Bendy organic light-emitting diode (OLED) displays employing amorphous silicon processes and tools (used to make today’s flat-panel LCD screens) have been developed by Arizona State University researchers.

The development brings bendable color video displays closer to being commercial products.

A fully transparent solar concentrator for windows

August 26, 2014

Solar power with a view: MSU doctoral student Yimu Zhao holds up a transparent luminescent solar concentrator module. (Credit: Yimu Zhao)

Michigan State University researchers have developed a new type of solar concentrator that when placed over a window creates solar energy while allowing people to see through the window.

It is called a transparent luminescent solar concentrator (TLSC) and can be used on buildings, cell phones, and any other device that has a clear surface.

Research in the production of energy from solar cells placed around… read more

A future cochlear implant with no exterior hardware required

February 13, 2014

(Credit: M. Yip et al.)

A new low-power signal-processing chip that could lead to a cochlear implant that does not require external devices has been developed by researchers at MIT’s Microsystems Technology Laboratory (MTL), together with physicians from Harvard Medical School and the Massachusetts Eye and Ear Infirmary (MEEI).

The chip uses the natural microphone of the middle ear rather than a skull-mounted microphone. The implant would be… read more

A future for drones: automated killing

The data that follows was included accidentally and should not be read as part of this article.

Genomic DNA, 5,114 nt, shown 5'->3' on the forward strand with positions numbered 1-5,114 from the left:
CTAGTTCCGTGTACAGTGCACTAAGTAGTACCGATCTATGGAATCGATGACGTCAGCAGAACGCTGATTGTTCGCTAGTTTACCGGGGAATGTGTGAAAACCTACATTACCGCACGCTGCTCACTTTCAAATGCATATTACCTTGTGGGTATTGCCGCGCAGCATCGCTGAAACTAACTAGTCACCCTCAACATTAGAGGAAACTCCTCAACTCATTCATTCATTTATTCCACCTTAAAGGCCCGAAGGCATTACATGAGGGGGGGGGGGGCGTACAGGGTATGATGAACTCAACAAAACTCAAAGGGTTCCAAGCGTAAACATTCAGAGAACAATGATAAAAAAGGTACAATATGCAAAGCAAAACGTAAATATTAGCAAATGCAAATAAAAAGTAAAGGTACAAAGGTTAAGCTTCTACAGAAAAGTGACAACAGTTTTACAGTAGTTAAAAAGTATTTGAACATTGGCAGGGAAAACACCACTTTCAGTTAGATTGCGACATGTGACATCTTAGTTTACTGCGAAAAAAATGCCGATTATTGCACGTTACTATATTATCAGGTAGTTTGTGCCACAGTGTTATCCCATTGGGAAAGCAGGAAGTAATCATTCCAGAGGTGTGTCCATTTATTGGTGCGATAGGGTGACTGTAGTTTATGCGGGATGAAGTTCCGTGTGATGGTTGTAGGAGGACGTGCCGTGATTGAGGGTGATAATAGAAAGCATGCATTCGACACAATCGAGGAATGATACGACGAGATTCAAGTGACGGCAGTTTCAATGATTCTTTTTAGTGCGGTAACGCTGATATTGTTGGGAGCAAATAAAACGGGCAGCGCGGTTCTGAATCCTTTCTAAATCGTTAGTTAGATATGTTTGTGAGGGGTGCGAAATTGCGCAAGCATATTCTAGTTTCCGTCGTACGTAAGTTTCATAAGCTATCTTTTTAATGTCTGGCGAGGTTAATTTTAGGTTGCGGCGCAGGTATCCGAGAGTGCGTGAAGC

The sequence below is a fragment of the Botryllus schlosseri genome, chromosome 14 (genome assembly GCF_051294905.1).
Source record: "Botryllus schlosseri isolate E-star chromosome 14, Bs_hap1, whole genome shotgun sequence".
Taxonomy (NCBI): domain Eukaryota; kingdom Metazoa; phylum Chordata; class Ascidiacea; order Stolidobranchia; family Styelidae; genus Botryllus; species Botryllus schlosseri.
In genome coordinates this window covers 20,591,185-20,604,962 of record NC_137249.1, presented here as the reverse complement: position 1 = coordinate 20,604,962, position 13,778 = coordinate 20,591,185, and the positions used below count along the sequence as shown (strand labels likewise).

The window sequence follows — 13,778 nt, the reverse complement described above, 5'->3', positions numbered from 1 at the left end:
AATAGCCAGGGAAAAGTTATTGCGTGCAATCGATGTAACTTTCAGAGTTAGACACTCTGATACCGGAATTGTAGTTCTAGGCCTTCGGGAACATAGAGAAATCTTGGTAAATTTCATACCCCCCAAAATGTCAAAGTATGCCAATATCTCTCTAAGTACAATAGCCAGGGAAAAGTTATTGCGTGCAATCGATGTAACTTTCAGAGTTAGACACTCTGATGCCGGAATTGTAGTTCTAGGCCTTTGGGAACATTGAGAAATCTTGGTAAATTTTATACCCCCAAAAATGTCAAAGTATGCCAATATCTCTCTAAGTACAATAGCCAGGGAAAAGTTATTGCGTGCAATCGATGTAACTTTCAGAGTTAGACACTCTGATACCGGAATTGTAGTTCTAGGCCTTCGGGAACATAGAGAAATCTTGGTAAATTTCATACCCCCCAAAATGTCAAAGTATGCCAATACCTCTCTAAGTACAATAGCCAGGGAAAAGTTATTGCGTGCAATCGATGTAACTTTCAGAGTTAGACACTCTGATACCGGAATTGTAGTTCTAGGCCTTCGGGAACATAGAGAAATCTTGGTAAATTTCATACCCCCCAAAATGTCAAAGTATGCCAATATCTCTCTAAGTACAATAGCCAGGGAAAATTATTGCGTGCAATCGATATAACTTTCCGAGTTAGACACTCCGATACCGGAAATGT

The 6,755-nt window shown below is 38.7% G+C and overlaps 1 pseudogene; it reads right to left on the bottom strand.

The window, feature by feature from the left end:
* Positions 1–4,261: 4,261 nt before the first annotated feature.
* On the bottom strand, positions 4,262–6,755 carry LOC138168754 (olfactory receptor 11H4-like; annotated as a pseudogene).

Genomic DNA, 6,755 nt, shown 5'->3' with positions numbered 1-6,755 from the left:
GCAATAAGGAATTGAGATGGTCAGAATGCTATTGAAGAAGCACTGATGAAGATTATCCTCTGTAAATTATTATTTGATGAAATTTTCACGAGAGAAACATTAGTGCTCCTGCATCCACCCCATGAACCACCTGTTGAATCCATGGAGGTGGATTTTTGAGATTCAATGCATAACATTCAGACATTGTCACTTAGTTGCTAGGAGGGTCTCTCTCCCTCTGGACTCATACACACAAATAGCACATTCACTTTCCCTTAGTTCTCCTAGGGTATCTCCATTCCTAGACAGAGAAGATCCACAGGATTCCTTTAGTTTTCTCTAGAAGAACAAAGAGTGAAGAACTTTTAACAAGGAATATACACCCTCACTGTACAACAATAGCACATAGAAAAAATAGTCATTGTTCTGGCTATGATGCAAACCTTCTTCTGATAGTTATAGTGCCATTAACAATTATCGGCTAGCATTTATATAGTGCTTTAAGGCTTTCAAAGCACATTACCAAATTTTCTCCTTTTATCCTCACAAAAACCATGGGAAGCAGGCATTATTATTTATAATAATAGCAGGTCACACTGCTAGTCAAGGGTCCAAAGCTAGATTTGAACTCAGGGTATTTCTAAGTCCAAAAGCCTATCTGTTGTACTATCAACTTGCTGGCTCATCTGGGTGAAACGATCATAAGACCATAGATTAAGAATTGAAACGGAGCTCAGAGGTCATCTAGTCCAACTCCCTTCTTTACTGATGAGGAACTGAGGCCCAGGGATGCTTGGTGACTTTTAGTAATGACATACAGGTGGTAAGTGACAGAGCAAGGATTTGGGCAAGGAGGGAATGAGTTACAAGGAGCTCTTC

September 21, 2011

An exercise in autonomous robotics with two model-size planes could presage the future of the American way of war: a day when drones hunt, identify and kill the enemy based on calculations made by software, not decisions made by humans.

The automated, unpiloted planes worked on their own, with no human guidance, no hand on any control. After 20 minutes, one of the aircraft, carrying a computer that processed… read more

A Gaggle of Robot Movies

May 7, 2003

Robot movies coming out include The Matrix Reloaded (5/15), Terminator 3 (7/2), The Matrix Revolutions (11/11), and I, Robot (7/2/2004). Also next year, watch for Terminator 4, Robocop 4, StarTrek 11, Star Wars III, a Westworld remake, and yes, Tron 2.0.

A Garden of Robotic Delights

July 11, 2003

“The flowers in Cynthia Breazeal’s garden are like no blossoms you’ve ever seen. Fashioned of metal and silicon and embedded with electronic sensors, they are actually robots that react to light and body heat by bobbing, swaying, spinning and changing color….”

The Cyberflora Installation is now showing at the Cooper-Hewitt National Design Museum in New York City, through January 2004.

A geek’s guide to China’s Silicon Valley

December 28, 2011

china-map

Zhongguancun (in Beijing), China’s closest equivalent to Silicon Valley, is host to electronics super malls, research centers, publicly-listed tech giants, and hundreds of startups, and is surrounded by top universities.

Other up-and-coming hubs include Hangzhou, Shanghai, Dalian, Chengdu, and Xi’an.

See also: China’s parallel online universe

A gene for Alzheimer’s makes you smarter

February 17, 2010

Young people with a apolipoprotein E gene variant that increases the risk of developing Alzheimer’s tend to be smarter, more educated and have better memories than their peers, Rush University Medical Center researchers have found.